The New York Times | Talking Points Memo | Poynter
New York Times Public Editor Margaret Sullivan spanked Times blogger Nate Silver in a blog post Thursday evening for betting MSNBC host Joe Scarborough that President Obama would win next week’s election. The bet “is a bad idea – giving ammunition to the critics who want to paint Mr. Silver as a partisan who is trying to sway the outcome,” Sullivan writes.
It’s also inappropriate for a Times journalist, which is how Mr. Silver is seen by the public even though he’s not a regular staff member.
“I wouldn’t want to see it become newsroom practice,” said the associate managing editor for standards, Philip B. Corbett. He described Mr. Silver’s status as a blogger — something like a columnist — as a mitigating factor.
I didn’t do quantitative analysis on the comments below Sullivan’s post, but they seem to trend pro-Silver. One calls the headline — written in the preposition-first Times style that was lampooned by Twitter users Thursday — “particularly unfortunate.”
General reaction on Twitter seemed to favor Silver:
The Times loves to wring out freelancers in public. It’s shady, and betrays the paper’s confusion about where its power extends.
— Choire Sicha (@Choire) November 1, 2012
So, @fivethirtyeight is in play. Who is going to hire him away from the NYT? Bloomberg? Reuters? CNN?
— Jack Shafer (@jackshafer) November 1, 2012
What Sullivan calls Silver’s “free agent” status, Josh Marshall writes, is instead a reflection of a media environment she and the Times don’t necessarily understand: The blogger who doesn’t much need the organization providing his Web hosting.
Like a number of media personalities/experts (and I mean that in a positive sense), Silver is not really reliant on the Times at all. He’s his own brand. In the political realm he built it in the 2008 cycle (he obviously had a baseball sabermetrics rep before that). I don’t think there’s any question the Times gained considerably more than he did in the bargain. That’s why I suspect they’re paying him quite a lot of money and he was able to negotiate a deal in which the entire 538 franchise is still his. He’s just leasing it to them.
Sullivan wrote Silver had gained “a lot more visibility” when he took his blog to the Times. Silver talked about the transition in February 2011 with Poynter’s Mallary Tenore, outlining the adjustments he’d had to make to Times standards regarding opinion in his writing and hiring contributors. He described The Times’ graphics department as a “real incentive” and said he was “quite happy at the Times on balance.” He also said he may leave the paper after the election, “noting that he may want to pursue something entrepreneurial instead of writing,” Tenore wrote. More recently, Silver sounded weary about politics as a business, telling Jon Stewart “a lot of news is really entertainment masquerading as news” and Jason Zengerle in New York magazine, “Before I did politics I did sports, and there weren’t nearly so many assholes in sports coverage.”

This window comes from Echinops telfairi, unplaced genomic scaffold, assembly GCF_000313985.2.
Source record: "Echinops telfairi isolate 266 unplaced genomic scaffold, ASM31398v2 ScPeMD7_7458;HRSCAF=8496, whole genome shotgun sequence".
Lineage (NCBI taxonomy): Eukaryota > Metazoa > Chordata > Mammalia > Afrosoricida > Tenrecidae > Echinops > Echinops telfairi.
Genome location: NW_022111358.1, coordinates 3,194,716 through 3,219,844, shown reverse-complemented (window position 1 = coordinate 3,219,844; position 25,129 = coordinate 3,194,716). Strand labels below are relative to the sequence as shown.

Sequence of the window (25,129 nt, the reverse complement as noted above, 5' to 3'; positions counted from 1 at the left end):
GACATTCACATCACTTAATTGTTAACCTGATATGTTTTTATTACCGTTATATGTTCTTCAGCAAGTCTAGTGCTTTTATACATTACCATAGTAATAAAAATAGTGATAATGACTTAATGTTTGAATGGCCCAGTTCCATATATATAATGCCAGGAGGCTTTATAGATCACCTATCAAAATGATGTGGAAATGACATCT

A feud between Silver and Politico’s Dylan Byers has turned quite caustic, with Silver throwing elbows at Byers’ employer on Twitter, and Byers returning the favor. But those tweets haven’t made Sullivan’s column yet.
And it is an interesting question how such star journalists should behave while their boats are tied up at big news orgs’ docks. As Alexandra Samuel wrote in a recent Wall Street Journal piece, “clear expectations and guidelines are essential” when companies take on with what Samuel calls “co-branded employees.”
Sullivan also recently took freelancer Andrew Goldman to task for a Twitter freakout, reminding him he was “highly replaceable.” But Goldman — currently suspended — does Q&As, not brute-strength number-crunching, for the Times.
If Silver wants to keep doing FiveThirtyEight, or something like it, his franchise is probably much more valuable to other news organizations. His situation is similar to a musician who’s sold hundreds of thousands of records without the intervention of a major record company. Could another news organization offer him anything that he couldn’t do for himself at this point, with less agitation?
Some good explainers about how Silver works have been published in the past few days. Here are some I’ve found very helpful: “Why political journalists can’t stand Nate Silver: The limits of journalistic knowledge” (Mark Coddington) | “Probability, Fantasy Baseball, and FiveThirtyEight” (Chicago Magazine) | “Is Nate Silver’s value at risk?” (Daily Caller) | “Nate Silver’s Braying Idiot Detractors Show That Being Ignorant About Politics Is Like Being Ignorant About Sports” (Deadspin) | “To ‘Predict’ Nate Silver’s Future, Look to the More Enlightened Sports World” (The New Republic)